Earlier this year, the leaders of Mexico, Canada, and the United States each agreed to renegotiate the terms of the North American Free Trade Agreement (NAFTA), originally adopted in 1994. While the effectiveness and fairness of this treaty can be debated, there is no question that it has endured for over two decades and today provides a useful framework to modernize and expand its initial objectives. This new round of negotiations provides the three neighboring states with an important opportunity to consider fully the role of North America in the geopolitical context of the 21st century.
Before considering the terms of a revised NAFTA, one should consider the thought-provoking insights of international relations scholar Parag Khanna. Khanna notes how outdated political boundaries serve as a constraint on the American economy because they prevent the integration of social, economic, and industrial components across state lines. He concludes that by redefining the American political map, that is, rethinking our current state borders, the economy will be better positioned for the future. This change of perspective, more so than a grand military strategy, will enable the US to remain a superpower. Renegotiating NAFTA must be viewed through this strategic lens.
The original NAFTA agreement focused on expanding trade, cross-border investments, and forming economic partnerships among the three nations and largely these goals were met. As one study assessed, “Economists largely agree that NAFTA has provided benefits to the North American economies. Regional trade increased sharply over the treaty’s first two decades, from roughly $290 billion in 1993 to more than $1.1 trillion in 2016. Cross-border investment has also surged, with U.S. foreign direct investment stock in Mexico increasing in that period from $15 billion to more than $100 billion.”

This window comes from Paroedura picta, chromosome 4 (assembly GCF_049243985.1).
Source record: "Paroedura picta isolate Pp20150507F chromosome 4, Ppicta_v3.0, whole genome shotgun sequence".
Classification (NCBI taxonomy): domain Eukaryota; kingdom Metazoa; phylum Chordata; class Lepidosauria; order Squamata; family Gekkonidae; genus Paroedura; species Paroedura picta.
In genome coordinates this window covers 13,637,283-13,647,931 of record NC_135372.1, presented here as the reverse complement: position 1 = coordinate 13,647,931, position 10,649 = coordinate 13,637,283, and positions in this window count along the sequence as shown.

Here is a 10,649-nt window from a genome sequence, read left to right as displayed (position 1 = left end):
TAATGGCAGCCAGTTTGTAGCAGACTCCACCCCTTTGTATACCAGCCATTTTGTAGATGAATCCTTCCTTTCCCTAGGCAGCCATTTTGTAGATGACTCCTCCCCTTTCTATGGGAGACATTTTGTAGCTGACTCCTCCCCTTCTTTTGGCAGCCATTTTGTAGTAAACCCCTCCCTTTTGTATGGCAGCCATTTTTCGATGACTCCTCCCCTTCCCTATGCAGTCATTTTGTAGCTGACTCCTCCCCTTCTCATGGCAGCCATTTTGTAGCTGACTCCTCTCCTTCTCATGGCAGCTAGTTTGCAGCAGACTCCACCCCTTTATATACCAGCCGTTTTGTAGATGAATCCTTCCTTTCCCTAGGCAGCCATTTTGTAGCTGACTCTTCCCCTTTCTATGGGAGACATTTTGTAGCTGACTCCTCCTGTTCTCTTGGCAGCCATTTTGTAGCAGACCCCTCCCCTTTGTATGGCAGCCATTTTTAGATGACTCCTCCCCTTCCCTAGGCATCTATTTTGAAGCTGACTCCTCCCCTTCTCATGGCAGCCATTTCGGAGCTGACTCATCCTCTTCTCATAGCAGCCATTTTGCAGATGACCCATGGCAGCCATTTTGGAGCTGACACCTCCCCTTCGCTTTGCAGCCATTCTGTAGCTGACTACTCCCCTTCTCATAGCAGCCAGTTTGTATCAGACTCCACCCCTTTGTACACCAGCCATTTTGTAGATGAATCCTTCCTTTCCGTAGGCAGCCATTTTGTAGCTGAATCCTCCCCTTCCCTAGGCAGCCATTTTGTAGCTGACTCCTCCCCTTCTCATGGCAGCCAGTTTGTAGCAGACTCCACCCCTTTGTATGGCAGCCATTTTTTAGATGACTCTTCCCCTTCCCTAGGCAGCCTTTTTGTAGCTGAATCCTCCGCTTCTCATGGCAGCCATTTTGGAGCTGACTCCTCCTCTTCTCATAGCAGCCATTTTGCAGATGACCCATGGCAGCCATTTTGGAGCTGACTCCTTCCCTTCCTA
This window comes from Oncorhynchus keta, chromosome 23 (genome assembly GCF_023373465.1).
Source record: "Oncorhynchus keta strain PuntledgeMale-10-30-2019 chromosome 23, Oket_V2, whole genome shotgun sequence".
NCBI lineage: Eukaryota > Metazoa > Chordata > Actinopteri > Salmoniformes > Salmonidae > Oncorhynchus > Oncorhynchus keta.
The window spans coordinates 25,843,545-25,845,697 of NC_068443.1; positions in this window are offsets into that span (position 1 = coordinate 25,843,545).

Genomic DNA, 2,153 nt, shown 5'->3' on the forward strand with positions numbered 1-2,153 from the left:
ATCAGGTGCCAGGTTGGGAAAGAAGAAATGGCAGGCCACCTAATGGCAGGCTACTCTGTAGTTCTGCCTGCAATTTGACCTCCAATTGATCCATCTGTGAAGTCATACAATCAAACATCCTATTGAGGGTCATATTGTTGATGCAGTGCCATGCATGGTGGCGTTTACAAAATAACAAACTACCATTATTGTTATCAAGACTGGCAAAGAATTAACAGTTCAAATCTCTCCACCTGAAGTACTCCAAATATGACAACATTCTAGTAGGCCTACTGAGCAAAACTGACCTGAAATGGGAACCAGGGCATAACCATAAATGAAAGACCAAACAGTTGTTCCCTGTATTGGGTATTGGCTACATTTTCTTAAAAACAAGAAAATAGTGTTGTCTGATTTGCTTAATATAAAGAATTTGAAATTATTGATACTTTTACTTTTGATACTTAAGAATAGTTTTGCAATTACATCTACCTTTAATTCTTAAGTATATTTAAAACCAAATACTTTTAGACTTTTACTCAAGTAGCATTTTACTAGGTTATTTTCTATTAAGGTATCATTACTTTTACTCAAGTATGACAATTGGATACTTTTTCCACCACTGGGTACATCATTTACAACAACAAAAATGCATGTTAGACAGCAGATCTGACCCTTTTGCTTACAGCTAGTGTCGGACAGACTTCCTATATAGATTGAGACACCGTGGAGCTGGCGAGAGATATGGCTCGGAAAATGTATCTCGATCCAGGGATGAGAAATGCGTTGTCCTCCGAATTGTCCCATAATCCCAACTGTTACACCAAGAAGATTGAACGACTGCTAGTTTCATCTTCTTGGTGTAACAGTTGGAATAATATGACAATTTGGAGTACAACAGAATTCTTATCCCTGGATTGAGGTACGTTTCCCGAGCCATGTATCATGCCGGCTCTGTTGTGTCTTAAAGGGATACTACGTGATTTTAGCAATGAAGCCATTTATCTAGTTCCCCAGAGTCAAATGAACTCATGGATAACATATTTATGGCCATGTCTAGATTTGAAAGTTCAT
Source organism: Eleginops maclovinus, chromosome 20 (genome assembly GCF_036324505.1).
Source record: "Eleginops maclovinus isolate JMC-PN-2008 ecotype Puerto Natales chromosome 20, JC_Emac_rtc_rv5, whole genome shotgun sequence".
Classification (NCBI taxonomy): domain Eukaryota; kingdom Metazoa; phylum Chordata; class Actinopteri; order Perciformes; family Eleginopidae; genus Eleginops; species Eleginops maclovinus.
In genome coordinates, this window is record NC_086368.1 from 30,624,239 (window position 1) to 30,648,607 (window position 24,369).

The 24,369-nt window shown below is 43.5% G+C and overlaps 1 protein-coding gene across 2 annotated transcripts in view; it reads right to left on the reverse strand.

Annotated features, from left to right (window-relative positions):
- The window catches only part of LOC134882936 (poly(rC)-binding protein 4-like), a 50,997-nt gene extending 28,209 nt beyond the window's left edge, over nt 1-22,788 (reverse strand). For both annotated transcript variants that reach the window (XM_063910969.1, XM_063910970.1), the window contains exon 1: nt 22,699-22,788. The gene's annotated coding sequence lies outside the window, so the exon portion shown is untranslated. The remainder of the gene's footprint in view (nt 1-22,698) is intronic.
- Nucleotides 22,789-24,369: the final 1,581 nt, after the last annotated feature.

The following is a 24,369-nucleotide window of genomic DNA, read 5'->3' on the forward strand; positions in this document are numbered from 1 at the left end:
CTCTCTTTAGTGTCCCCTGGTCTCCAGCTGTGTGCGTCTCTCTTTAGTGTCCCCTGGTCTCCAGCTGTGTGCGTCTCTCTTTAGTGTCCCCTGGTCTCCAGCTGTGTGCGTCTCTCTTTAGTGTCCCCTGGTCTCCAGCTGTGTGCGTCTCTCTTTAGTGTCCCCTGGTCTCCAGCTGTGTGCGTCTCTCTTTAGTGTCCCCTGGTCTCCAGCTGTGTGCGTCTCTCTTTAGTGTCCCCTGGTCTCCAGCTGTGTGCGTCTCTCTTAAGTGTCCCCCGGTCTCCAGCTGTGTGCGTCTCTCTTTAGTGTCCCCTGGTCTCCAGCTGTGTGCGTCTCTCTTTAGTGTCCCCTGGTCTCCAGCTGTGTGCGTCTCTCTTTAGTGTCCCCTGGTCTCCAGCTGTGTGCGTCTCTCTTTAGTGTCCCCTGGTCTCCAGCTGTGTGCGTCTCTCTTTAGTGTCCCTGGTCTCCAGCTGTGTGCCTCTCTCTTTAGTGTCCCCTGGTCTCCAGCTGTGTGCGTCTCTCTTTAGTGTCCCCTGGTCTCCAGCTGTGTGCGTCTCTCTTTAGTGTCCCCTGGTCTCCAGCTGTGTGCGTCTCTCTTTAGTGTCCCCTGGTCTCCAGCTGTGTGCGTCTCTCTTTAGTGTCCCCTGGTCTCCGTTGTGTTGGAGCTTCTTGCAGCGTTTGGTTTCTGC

NAFTA laid the foundation for Free Trade Agreements with other nations and the scope of subsequent agreements expanded beyond trade, to include intellectual property, labor laws, and environmental issues. Similarly, the scope of the renegotiated NAFTA must be expanded to strengthen cooperation in other areas. The new terms of the treaty are critically important to the American economy and to its greater strategic interests, as it will have to contend with the rise of China if it wishes to remain a global power in the future.
China is clearly asserting its influence in the Asia-Pacific region with its controversial reef reclamation efforts but it also seeks to expand its strategic influence westward through its One Belt, One Road (OBOR) project. According to a recent McKinsey report, China committed to spend $40 billion on OBOR with an objective to, “see the development of six major economic corridors, including the New Eurasian Land Bridge, China–Mongolia–Russia, China–Central Asia–Western Asia, Indo-China Peninsula, China–Pakistan, and Bangladesh–China–India–Myanmar. These corridors will be the sites of energy and industrial clusters and will be created through the use of rail, roads, waterways, air, pipelines, and information highways.” If this project is successful, it will create the world’s largest economic platform and significantly increase China’s geopolitical influence. If one considers the international system to be a zero-sum game, this expansion of influence will likely come at the expense of the United States.